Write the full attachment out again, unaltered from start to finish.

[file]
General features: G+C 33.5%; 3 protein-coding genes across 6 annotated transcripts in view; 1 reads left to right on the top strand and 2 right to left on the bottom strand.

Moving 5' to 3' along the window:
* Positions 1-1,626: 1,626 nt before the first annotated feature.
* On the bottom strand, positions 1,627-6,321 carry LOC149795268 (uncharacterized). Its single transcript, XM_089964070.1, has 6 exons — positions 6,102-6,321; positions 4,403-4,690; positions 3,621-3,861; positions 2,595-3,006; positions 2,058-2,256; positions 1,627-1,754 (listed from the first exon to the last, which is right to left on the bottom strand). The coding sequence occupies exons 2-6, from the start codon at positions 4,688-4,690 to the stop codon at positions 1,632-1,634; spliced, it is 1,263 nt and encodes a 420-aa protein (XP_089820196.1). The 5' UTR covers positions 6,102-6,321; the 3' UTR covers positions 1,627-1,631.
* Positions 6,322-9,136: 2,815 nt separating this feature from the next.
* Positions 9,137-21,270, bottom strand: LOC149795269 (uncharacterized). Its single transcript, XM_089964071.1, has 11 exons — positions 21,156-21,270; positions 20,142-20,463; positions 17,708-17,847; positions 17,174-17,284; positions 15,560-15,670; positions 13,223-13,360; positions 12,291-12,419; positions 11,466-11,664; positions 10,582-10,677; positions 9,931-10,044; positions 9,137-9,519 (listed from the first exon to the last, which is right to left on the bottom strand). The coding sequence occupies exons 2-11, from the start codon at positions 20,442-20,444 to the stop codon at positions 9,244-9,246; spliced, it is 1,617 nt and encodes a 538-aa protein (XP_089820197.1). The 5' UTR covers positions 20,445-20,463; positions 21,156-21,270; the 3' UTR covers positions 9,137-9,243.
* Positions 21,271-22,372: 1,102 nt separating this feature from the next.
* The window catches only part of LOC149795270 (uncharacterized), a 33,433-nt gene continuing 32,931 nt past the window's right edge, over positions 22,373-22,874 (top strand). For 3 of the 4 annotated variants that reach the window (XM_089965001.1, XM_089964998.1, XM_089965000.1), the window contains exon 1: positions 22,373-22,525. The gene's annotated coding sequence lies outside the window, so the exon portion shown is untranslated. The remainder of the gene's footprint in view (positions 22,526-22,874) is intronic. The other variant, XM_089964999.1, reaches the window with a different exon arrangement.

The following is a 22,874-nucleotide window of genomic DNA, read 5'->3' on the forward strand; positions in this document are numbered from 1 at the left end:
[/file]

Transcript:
General features: G+C 33.5%; 3 protein-coding genes across 6 annotated transcripts in view; 1 reads left to right on the top strand and 2 right to left on the bottom strand.

Moving 5' to 3' along the window:
* Positions 1-1,626: 1,626 nt before the first annotated feature.
* On the bottom strand, positions 1,627-6,321 carry LOC149795268 (uncharacterized). Its single transcript, XM_089964070.1, has 6 exons — positions 6,102-6,321; positions 4,403-4,690; positions 3,621-3,861; positions 2,595-3,006; positions 2,058-2,256; positions 1,627-1,754 (listed from the first exon to the last, which is right to left on the bottom strand). The coding sequence occupies exons 2-6, from the start codon at positions 4,688-4,690 to the stop codon at positions 1,632-1,634; spliced, it is 1,263 nt and encodes a 420-aa protein (XP_089820196.1). The 5' UTR covers positions 6,102-6,321; the 3' UTR covers positions 1,627-1,631.
* Positions 6,322-9,136: 2,815 nt separating this feature from the next.
* Positions 9,137-21,270, bottom strand: LOC149795269 (uncharacterized). Its single transcript, XM_089964071.1, has 11 exons — positions 21,156-21,270; positions 20,142-20,463; positions 17,708-17,847; positions 17,174-17,284; positions 15,560-15,670; positions 13,223-13,360; positions 12,291-12,419; positions 11,466-11,664; positions 10,582-10,677; positions 9,931-10,044; positions 9,137-9,519 (listed from the first exon to the last, which is right to left on the bottom strand). The coding sequence occupies exons 2-11, from the start codon at positions 20,442-20,444 to the stop codon at positions 9,244-9,246; spliced, it is 1,617 nt and encodes a 538-aa protein (XP_089820197.1). The 5' UTR covers positions 20,445-20,463; positions 21,156-21,270; the 3' UTR covers positions 9,137-9,243.
* Positions 21,271-22,372: 1,102 nt separating this feature from the next.
* The window catches only part of LOC149795270 (uncharacterized), a 33,433-nt gene continuing 32,931 nt past the window's right edge, over positions 22,373-22,874 (top strand). For 3 of the 4 annotated variants that reach the window (XM_089965001.1, XM_089964998.1, XM_089965000.1), the window contains exon 1: positions 22,373-22,525. The gene's annotated coding sequence lies outside the window, so the exon portion shown is untranslated. The remainder of the gene's footprint in view (positions 22,526-22,874) is intronic. The other variant, XM_089964999.1, reaches the window with a different exon arrangement.

The following is a 22,874-nucleotide window of genomic DNA, read 5'->3' on the forward strand; positions in this document are numbered from 1 at the left end: